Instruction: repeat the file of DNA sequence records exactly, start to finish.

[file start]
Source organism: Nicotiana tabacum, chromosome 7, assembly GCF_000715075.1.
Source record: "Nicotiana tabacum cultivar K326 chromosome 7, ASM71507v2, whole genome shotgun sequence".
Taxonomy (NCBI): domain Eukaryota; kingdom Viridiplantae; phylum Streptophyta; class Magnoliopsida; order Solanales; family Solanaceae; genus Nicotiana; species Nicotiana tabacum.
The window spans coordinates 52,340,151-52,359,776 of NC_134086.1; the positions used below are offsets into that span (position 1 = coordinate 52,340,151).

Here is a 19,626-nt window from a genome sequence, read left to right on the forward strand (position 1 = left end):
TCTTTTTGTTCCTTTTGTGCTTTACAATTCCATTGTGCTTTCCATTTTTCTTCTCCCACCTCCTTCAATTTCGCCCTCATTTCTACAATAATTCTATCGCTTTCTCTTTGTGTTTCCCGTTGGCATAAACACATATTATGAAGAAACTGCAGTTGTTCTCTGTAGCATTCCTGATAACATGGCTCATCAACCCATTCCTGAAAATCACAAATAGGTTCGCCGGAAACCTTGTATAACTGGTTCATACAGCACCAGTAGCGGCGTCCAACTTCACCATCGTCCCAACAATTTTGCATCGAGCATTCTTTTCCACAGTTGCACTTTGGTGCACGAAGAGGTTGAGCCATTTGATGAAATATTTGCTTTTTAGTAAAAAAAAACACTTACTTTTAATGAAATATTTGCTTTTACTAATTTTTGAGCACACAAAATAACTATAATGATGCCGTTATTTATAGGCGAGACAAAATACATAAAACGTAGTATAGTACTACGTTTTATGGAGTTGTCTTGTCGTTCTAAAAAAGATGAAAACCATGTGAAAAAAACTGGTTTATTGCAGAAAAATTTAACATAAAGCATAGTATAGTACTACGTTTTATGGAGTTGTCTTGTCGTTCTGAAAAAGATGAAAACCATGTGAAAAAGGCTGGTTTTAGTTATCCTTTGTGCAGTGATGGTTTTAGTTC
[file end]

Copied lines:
Source organism: Nicotiana tabacum, chromosome 7, assembly GCF_000715075.1.
Source record: "Nicotiana tabacum cultivar K326 chromosome 7, ASM71507v2, whole genome shotgun sequence".
Taxonomy (NCBI): domain Eukaryota; kingdom Viridiplantae; phylum Streptophyta; class Magnoliopsida; order Solanales; family Solanaceae; genus Nicotiana; species Nicotiana tabacum.
The window spans coordinates 52,340,151-52,359,776 of NC_134086.1; the positions used below are offsets into that span (position 1 = coordinate 52,340,151).

Here is a 19,626-nt window from a genome sequence, read left to right on the forward strand (position 1 = left end):
TCTTTTTGTTCCTTTTGTGCTTTACAATTCCATTGTGCTTTCCATTTTTCTTCTCCCACCTCCTTCAATTTCGCCCTCATTTCTACAATAATTCTATCGCTTTCTCTTTGTGTTTCCCGTTGGCATAAACACATATTATGAAGAAACTGCAGTTGTTCTCTGTAGCATTCCTGATAACATGGCTCATCAACCCATTCCTGAAAATCACAAATAGGTTCGCCGGAAACCTTGTATAACTGGTTCATACAGCACCAGTAGCGGCGTCCAACTTCACCATCGTCCCAACAATTTTGCATCGAGCATTCTTTTCCACAGTTGCACTTTGGTGCACGAAGAGGTTGAGCCATTTGATGAAATATTTGCTTTTTAGTAAAAAAAAACACTTACTTTTAATGAAATATTTGCTTTTACTAATTTTTGAGCACACAAAATAACTATAATGATGCCGTTATTTATAGGCGAGACAAAATACATAAAACGTAGTATAGTACTACGTTTTATGGAGTTGTCTTGTCGTTCTAAAAAAGATGAAAACCATGTGAAAAAAACTGGTTTATTGCAGAAAAATTTAACATAAAGCATAGTATAGTACTACGTTTTATGGAGTTGTCTTGTCGTTCTGAAAAAGATGAAAACCATGTGAAAAAGGCTGGTTTTAGTTATCCTTTGTGCAGTGATGGTTTTAGTTC